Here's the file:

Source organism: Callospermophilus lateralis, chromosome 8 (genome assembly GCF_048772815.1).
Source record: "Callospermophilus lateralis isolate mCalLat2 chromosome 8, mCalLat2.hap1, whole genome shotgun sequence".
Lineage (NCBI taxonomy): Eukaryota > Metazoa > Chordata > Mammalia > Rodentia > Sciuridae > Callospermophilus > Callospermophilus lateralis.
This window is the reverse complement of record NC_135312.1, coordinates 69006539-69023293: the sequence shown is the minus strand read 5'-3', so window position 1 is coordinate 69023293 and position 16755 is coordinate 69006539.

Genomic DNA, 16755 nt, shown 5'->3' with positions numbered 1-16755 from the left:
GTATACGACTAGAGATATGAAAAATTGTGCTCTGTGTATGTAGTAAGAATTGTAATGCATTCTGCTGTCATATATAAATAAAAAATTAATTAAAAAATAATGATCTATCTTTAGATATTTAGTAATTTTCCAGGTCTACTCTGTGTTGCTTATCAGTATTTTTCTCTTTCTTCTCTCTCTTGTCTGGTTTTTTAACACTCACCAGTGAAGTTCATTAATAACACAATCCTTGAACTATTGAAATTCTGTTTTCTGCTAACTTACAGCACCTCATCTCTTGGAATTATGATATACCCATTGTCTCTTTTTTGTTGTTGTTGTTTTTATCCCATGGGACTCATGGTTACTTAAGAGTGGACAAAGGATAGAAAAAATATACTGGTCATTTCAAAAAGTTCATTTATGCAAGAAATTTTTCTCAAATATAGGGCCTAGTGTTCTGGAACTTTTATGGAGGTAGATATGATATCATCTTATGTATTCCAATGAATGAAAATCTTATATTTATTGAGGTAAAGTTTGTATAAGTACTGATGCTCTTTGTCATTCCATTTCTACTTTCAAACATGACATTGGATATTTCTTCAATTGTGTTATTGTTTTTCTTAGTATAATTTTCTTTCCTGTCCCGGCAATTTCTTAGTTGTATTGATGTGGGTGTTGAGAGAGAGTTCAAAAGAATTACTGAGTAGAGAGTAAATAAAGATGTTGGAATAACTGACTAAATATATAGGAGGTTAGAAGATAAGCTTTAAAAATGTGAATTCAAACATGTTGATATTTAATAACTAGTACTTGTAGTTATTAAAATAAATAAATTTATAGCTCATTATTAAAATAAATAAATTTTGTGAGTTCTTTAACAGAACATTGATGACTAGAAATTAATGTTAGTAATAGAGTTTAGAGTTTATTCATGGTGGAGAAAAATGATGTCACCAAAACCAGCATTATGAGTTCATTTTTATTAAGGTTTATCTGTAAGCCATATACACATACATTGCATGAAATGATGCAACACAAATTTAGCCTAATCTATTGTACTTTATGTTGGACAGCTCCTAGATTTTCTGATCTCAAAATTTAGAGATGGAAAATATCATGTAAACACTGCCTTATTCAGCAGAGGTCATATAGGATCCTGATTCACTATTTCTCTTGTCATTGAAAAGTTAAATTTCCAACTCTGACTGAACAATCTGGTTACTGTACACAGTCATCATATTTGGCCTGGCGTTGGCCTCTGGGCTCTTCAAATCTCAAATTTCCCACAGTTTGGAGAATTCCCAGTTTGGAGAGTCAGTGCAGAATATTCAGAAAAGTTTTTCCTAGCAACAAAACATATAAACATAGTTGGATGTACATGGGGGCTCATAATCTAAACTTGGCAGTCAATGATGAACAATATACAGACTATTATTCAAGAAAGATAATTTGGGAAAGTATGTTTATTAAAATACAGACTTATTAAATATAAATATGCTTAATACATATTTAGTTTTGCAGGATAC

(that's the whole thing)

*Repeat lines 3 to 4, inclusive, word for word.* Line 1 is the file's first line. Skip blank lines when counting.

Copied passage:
Lineage (NCBI taxonomy): Eukaryota > Metazoa > Chordata > Mammalia > Rodentia > Sciuridae > Callospermophilus > Callospermophilus lateralis.
This window is the reverse complement of record NC_135312.1, coordinates 69006539-69023293: the sequence shown is the minus strand read 5'-3', so window position 1 is coordinate 69023293 and position 16755 is coordinate 69006539.